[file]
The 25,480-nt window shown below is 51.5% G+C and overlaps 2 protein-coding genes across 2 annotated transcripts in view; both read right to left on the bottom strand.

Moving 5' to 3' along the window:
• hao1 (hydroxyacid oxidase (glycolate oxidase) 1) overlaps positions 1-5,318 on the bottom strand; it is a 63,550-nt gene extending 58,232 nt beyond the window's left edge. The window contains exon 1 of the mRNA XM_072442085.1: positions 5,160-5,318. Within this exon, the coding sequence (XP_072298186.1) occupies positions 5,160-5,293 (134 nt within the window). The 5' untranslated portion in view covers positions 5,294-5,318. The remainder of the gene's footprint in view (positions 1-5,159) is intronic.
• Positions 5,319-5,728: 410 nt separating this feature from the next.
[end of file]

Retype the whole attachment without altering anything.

The 25,480-nt window shown below is 51.5% G+C and overlaps 2 protein-coding genes across 2 annotated transcripts in view; both read right to left on the bottom strand.

Moving 5' to 3' along the window:
• hao1 (hydroxyacid oxidase (glycolate oxidase) 1) overlaps positions 1-5,318 on the bottom strand; it is a 63,550-nt gene extending 58,232 nt beyond the window's left edge. The window contains exon 1 of the mRNA XM_072442085.1: positions 5,160-5,318. Within this exon, the coding sequence (XP_072298186.1) occupies positions 5,160-5,293 (134 nt within the window). The 5' untranslated portion in view covers positions 5,294-5,318. The remainder of the gene's footprint in view (positions 1-5,159) is intronic.
• Positions 5,319-5,728: 410 nt separating this feature from the next.